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Game Review

If someone sauntered up to ya, spit out his chaw and started talkin' 'bout a Western, yer brain might jump to the title of an old Louis L'Amour paperback you once picked up in a used bookstore. Or maybe you'd think of that John Wayne DVD that's collecting dust at the back of your video cabinet. But odds are, a video game probably wouldn't be the first thing that came to mind.

The designers at Ubisoft, however, are hoping their newest title, Call of Juarez: Bound in Blood, will change all that. It's a hi-def, grab your six-shooter, tumbleweed tale of greed and lawlessness. And in an interesting way, the game's cinematic horse-opera storyline—rife with themes of honor, betrayal, love and even faith—makes this a bit more than just your average M-rated shooter.

The Deadly McCalls
Gamers strap on their holsters and alternate playing as one or the other of two brothers—Thomas and Ray McCall, a couple of rough-and-tumbles who know how to handle a gun and aren't afraid to spill some blood if that's what the situation calls for. The action begins when Ray and a small band of Confederate soldiers battle through Yankee lines to rescue Thomas. When the McCalls are side by side once more, players get a feel for their different gun-blazing ways.

Ray is the bigger of the siblings, and his bull-like traits make him the more slam-bam of the two. When choosing him to play through a chapter, gamers wield duel pistols, kick down doors, toss dynamite and even hoist a Gatling gun to blow opponents away.

Quicker on his feet, Thomas is a better choice when a more stealthy approach is called for. He can use a lasso to climb up in a tree or scramble to the top of a building to take out foes with a long-range rifle or silent bow. He's also an expert with a sneaking, close-up blade attack.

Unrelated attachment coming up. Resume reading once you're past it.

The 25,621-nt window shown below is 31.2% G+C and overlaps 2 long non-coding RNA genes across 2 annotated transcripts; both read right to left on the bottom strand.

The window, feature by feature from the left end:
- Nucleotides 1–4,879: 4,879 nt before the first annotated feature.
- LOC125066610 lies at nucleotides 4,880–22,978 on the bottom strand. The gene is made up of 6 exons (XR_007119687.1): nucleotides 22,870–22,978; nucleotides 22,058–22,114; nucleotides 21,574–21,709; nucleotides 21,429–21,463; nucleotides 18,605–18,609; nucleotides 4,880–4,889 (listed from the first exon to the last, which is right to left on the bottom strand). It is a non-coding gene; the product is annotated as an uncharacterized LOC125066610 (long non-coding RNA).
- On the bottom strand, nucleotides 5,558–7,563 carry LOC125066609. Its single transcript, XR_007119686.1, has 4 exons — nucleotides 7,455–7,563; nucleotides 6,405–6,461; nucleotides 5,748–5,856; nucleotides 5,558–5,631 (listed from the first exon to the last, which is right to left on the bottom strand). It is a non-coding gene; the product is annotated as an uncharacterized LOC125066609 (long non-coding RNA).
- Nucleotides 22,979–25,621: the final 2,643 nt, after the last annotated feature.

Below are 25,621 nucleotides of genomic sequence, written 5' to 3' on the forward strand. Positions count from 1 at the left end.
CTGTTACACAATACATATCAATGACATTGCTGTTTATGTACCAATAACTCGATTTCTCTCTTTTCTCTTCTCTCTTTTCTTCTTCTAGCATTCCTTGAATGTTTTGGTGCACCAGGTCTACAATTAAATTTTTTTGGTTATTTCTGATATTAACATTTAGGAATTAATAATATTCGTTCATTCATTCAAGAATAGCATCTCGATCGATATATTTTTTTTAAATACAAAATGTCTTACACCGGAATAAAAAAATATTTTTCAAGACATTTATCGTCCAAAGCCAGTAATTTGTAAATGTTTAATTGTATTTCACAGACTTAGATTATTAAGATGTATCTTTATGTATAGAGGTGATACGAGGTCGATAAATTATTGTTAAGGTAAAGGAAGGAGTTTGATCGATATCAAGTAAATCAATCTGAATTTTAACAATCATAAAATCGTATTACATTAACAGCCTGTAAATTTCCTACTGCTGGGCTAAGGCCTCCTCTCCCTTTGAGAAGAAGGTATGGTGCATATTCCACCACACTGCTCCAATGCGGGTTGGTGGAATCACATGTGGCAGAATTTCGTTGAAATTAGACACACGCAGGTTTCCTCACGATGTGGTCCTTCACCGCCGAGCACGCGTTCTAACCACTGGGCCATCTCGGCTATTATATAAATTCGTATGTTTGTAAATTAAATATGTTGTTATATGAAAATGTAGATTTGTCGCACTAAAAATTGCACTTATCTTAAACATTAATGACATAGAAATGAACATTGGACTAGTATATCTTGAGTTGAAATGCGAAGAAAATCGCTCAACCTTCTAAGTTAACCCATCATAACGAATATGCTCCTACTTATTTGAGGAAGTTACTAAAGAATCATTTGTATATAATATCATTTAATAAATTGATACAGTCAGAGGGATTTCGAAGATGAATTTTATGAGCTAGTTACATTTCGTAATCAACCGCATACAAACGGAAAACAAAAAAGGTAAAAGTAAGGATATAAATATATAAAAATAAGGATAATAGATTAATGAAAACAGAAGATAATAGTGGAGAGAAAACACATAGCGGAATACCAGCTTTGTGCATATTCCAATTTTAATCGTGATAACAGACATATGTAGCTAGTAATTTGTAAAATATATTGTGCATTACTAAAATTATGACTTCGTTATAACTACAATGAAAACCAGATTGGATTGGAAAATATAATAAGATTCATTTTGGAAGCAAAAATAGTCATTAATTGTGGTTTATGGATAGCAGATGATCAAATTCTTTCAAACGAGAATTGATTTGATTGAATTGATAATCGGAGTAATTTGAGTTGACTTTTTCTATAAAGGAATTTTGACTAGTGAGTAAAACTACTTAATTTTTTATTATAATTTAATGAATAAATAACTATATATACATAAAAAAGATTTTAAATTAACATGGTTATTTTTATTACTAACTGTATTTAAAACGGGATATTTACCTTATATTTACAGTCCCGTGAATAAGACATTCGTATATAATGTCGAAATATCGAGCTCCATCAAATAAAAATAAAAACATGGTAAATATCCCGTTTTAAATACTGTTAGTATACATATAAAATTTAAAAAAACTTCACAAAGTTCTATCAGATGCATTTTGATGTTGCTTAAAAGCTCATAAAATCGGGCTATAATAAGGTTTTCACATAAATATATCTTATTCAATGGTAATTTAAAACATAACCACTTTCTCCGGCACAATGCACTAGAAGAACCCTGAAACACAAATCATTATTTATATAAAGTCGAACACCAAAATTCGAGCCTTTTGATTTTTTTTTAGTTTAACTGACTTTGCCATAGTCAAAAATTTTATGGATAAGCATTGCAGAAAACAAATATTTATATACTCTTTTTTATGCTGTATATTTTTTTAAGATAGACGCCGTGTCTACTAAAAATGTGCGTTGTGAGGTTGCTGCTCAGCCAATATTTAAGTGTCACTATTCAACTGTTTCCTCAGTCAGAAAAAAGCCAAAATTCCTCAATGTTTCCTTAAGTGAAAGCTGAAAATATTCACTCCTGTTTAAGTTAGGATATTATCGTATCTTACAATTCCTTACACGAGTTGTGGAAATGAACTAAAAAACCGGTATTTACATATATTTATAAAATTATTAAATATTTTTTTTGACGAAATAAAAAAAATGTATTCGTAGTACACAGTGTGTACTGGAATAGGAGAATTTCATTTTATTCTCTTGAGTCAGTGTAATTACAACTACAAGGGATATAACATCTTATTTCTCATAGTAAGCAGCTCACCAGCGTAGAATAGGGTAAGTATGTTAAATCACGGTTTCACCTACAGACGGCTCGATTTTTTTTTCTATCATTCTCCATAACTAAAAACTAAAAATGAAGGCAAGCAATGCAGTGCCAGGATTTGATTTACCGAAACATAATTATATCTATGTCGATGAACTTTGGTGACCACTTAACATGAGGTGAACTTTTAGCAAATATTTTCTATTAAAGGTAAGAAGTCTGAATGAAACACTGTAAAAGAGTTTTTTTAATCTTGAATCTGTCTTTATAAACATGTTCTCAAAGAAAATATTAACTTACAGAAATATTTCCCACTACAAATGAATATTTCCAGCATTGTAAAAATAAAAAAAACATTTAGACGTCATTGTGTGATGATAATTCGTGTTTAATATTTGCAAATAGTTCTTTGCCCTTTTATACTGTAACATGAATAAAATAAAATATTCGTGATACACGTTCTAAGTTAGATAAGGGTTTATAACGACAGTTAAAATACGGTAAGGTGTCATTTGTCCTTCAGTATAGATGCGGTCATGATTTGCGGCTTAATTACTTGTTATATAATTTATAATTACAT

Once they fulfill a requisite number of kills, both brothers can click into a concentration mode which slows down time and allows quick trigger-flicking shots at multiple targets.

From Shoot-Outs to Prayer Books
After the McCalls make it through their initial battles with the Yanks, they realize their family farm is in danger, so they defy orders and run to defend their mother and younger brother, William. And that sets the game's central story into motion. The farm is destroyed, the McCalls' mom dies and a slightly crazed Confederate officer vows to track down and kill the deserters. The three brothers must stay one step ahead of him while setting their sights on a fabled treasure with which they can rebuild the farm.

From there, the action ranges from gun battles with bands of outlaws to running from pursuing Apaches to quick-draw shootouts with a vengeful sheriff and other gunslingers.

That's to be expected in this kind of game. It's the addition of younger brother William that stirs things up.

William is a man of the cloth and not only is he averse to his brothers' death-dealing, bloody ways, he's dead set on bringing them to the "light of the Lord." The results of his words of faith, a humbling failure and ultimate sacrifice are what give the game a totally unexpected redemptive twist.

Still Bound in Blood
But a redemptive twist doesn't mean redeemed. To get to final scenes of grace, gamers have to wade through a tide of death and destruction that's about six feet high. Blood flow is limited to a light spray when shots find their marks, but bodies pile like cordwood throughout.

Foul profanities boom out, too. F- and s-words—along with just about every other vulgarity you might expect from a typical R-rated spaghetti Western—assault players at every turn. And even though William's faith is a big part of the plot, it doesn't stop other characters from regularly blaspheming God's name.

Add in crude jokes, lusty references and sexual innuendo, and you've got an unnecessarily messy game-world version of the wild and wooly West.

I guess it's back to John Wayne and Louis L'Amour.

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Xbox 360, PlayStation 3, PC




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Bob Hoose Trent Hoose

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